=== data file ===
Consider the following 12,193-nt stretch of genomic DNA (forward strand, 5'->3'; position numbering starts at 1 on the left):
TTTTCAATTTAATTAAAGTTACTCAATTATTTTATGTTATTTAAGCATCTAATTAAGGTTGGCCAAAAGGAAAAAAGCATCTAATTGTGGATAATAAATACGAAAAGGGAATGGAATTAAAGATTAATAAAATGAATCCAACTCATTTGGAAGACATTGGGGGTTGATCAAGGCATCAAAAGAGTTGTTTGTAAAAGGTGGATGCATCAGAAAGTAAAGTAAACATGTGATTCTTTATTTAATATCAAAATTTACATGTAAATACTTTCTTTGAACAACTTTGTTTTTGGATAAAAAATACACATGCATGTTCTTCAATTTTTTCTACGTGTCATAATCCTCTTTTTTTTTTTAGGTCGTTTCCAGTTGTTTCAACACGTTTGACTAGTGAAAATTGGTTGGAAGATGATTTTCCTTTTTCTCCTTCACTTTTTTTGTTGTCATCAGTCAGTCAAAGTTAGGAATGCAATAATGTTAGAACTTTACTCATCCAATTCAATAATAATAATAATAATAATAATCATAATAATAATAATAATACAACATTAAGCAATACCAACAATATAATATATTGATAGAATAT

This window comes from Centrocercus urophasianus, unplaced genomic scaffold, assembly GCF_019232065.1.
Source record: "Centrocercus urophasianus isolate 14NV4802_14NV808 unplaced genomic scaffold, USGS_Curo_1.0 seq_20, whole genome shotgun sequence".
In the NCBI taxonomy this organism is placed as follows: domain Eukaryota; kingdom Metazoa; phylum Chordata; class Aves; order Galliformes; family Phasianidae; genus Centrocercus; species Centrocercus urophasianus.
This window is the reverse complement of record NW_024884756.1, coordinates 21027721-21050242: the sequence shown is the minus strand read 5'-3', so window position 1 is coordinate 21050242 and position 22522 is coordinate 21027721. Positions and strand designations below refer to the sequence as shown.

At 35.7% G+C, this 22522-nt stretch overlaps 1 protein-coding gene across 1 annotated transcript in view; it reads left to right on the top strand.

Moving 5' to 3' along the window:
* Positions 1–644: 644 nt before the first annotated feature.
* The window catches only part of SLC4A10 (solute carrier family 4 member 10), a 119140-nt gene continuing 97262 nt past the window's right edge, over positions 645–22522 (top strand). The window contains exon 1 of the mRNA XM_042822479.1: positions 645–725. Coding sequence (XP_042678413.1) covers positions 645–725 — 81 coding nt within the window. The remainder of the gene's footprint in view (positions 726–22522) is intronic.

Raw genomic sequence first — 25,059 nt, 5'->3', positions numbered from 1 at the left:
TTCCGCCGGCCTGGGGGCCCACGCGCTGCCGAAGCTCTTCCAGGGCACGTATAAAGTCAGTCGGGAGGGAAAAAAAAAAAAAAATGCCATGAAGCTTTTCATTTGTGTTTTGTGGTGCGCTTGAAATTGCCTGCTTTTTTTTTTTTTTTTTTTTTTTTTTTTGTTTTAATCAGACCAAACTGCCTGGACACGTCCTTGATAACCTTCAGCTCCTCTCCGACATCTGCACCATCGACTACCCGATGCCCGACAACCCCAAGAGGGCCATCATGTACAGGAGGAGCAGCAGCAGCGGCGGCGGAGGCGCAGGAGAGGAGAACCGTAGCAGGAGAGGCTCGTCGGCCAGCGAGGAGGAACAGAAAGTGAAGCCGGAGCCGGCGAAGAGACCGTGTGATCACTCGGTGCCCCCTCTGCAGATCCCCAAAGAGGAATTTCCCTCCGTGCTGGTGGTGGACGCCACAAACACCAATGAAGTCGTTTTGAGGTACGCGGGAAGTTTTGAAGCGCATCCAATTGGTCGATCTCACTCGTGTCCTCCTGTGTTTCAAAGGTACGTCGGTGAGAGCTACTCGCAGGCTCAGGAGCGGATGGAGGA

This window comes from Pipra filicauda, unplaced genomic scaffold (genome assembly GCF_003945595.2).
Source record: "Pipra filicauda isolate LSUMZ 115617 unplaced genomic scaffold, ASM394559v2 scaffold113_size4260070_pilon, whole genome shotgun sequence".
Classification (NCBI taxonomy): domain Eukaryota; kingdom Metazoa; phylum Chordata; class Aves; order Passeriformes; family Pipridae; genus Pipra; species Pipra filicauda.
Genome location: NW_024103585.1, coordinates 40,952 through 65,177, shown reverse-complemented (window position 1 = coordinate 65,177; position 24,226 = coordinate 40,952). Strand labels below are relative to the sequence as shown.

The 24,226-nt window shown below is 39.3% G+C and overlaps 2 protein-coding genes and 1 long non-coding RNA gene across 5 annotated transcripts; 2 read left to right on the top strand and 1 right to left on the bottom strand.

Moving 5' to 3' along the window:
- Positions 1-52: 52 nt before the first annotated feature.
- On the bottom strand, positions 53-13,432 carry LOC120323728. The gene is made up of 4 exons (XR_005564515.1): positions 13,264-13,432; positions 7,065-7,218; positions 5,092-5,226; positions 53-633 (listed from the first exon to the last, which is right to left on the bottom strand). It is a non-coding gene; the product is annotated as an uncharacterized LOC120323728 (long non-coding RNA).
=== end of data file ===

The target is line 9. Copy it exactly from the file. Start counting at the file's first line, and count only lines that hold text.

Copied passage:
* Positions 1–644: 644 nt before the first annotated feature.